The number of ritual animals prescribed as necessary for weddings were the same, and it involved feasts before, during and after the actual wedding. And since no animals are butchered for no ritual reason, this number may not be added to, so that the amount of meat may actually not be enough if the guests to the feast are many. However, if the meat cut up into small pieces still do not suffice, the guests would be as content to sip the stew or soup, and would be just as content in their participation. It was not an uncommon occurrence, since the pigs bred in earlier times were really small, and took several years to mature. The chickens were the same. Even if several pigs and chickens were slaughtered according to the rituals performed, there might not be enough for the assembled guests, and thus while it remains a feast, it would not be a feast of unnecessary extravagance, as indeed nothing is wasted, and sometimes the meat is not enough.

In latter times, this might have changed, since the pigs that we have now grow to gigantic sizes, and so the meat from a single pig now would exceed the meat from five pigs of the traditional variety. The number of required ritual animals have however remained the same, so that the amount of meat now available during feasts has significantly increased. Often, therefore, these ritual ceremonies truly satisfy the meaning of a “feast” in the sense that there is abundance of culinary delights. With our absorption of foreign influences, these feasts now include other delicacies as cakes and salads of all kinds, pasta preparations, candy, and many other purchasable whatnots to tickle our discriminating palates.

Many communities have also lifted the prohibition on the slaughter of animals more than those required by the rituals, so that in many cases, the hosts of these ritual feasts would butcher several more animals than ritually required.

These present-day realities might be the reason why there are more and more people who say that the old ritual ceremonies and the requirement of ritual animals are unnecessarily extravagant. Critics of traditional feasts say that these rituals unnecessarily strain the economic resources of those hosting the rituals, that these hosts are better off investing their resources rather than “wasting” these in “extravagant” feasts.

What is conveniently forgotten by these critics is that ritual feasts traditionally were graduated, that is, the number of ritual animals varies according to the social standing of the hosts, and with those relatively well-off expected to slaughter more, according to their status.  In a way, it was the communities’ way of redistributing wealth among the villagers, for the lesser-off are expected to slaughter less animals for the same ritual. Further, these rituals do not happen only at the behest of the hosts, but as an affirmation of the hosts’ belongingness to the community. It becomes their social obligation, and the rest of the community are expected to help in whatever way they can, either by “lending” mature animals, by helping in the preparations, and assisting in the different tasks during the ceremonies. In many rituals, too, people quite naturally help out by donating to the hosts, either in the form of their labor, rice and other foodstuffs, or by donating ritual animals. These donations are regulated only by the villagers’ ability to extend help and certainly not mandatory. Thus the ritual feasts are actually a culmination of the oneness of the community.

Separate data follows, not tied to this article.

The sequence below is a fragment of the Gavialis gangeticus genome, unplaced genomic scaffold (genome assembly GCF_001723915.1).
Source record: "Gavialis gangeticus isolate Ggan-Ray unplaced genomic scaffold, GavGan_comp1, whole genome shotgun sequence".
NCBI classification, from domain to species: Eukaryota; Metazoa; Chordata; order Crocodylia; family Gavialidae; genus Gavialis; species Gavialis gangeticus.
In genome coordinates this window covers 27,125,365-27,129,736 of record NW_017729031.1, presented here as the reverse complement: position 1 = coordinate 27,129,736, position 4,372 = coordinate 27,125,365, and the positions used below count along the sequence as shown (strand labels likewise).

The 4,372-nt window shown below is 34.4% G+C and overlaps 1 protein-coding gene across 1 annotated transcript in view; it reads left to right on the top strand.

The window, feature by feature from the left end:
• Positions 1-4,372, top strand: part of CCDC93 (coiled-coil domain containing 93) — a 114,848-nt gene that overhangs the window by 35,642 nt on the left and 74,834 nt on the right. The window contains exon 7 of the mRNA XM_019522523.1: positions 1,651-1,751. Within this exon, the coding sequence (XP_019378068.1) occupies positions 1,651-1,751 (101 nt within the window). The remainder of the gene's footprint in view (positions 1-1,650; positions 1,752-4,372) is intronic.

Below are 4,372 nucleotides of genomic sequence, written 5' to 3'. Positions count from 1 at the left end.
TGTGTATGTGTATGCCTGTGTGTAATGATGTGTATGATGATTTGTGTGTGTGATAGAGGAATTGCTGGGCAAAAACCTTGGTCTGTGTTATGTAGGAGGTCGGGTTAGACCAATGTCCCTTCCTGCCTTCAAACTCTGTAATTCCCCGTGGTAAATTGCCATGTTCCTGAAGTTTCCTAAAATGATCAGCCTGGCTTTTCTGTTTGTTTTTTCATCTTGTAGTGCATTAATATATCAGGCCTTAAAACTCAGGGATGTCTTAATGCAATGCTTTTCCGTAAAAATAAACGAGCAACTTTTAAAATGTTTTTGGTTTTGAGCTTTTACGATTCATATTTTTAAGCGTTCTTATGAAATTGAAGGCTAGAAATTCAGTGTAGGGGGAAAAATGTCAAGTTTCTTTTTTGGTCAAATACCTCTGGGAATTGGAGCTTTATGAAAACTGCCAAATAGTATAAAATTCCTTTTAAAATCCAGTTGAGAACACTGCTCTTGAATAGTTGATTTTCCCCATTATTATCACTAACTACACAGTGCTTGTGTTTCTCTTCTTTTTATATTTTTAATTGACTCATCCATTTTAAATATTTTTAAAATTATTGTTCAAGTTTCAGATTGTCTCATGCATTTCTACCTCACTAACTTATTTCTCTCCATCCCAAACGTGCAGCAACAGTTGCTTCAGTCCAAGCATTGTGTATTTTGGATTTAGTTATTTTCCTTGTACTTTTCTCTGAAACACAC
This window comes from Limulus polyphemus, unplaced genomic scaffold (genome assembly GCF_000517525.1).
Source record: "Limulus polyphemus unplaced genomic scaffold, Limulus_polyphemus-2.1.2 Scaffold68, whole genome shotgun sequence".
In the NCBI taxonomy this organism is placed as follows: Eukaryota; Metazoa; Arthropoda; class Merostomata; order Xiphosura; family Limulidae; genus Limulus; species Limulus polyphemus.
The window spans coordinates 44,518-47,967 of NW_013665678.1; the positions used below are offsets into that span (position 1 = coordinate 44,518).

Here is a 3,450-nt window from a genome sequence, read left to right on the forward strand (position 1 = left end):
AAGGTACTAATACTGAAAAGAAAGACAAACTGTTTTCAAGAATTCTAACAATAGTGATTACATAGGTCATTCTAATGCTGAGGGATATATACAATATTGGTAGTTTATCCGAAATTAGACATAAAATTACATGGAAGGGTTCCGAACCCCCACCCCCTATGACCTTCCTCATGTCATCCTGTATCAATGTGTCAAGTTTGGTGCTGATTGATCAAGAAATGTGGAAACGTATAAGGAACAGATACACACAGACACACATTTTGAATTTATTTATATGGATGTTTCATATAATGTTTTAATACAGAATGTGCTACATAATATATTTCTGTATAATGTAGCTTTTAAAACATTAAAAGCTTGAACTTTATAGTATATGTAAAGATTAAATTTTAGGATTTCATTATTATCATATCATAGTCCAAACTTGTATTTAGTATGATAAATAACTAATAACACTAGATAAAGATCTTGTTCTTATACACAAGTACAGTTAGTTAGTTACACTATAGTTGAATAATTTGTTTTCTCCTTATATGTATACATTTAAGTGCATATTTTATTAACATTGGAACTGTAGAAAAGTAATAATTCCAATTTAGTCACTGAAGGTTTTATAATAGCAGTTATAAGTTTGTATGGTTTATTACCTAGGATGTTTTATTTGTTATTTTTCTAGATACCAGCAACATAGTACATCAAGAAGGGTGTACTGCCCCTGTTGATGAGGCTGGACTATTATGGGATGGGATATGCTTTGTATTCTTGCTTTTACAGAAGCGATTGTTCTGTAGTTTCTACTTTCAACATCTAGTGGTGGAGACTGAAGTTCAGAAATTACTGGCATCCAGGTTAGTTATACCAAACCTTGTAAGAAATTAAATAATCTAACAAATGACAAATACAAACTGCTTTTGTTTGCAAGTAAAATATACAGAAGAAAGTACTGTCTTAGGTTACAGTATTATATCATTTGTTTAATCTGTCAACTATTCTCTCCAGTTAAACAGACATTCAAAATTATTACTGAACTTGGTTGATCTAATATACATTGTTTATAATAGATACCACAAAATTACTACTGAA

The success of a feast is more aptly measured by the cohesion and mutual-help systems of the village, and the number of guests during the feast.

(Photo: Part of the more than a thousand guests at the Baguio wedding.)

In weddings and wakes, guests are allowed to give donations in many forms. Of course, in older times, these were in the form of rice and other food, their physical labor and presence during the festivities, ritual animals, wine, and most anything else that might be needed. It encouraged the mutual-help systems that existed in those times. Family relations also figure prominently, with relatives, no matter how far removed, chipping in whatever they can to help.

Current times have not diminished the feeling of community and family relations in indigenous feasts. Rather, because we have become more affluent as we engaged in non-traditional economic endeavors, the gifts we give during these feasts have also gained affluence. Instead of the traditional rice and foodstuffs we donated to each other, the availability of cash has many of us giving cash donations during special feasts. It is arrogant for any of us to refuse whatever help our guests give us, for these guests are merely affirming their belongingness to the community, or our relations with them, or both. It is their way of saying that they are one with us.

With all the donations that our guests and the members of the family and community readily share, it is but natural that newly-weds, for instance, would not scrimp on the preparations, and provide the community with a feast worthy of their being counted as members of that same community.

The mutual-help systems, while they yet exist, are the reasons why our feasts continue to be relevant and practicable. When we lose these systems, then indeed feasts like the ones we hold now would really strain the economic resources of hosts, and would become truly unnecessarily extravagant.

Of course, critics of indigenous feasts might base their notions on their acquired religious biases, but that is another story.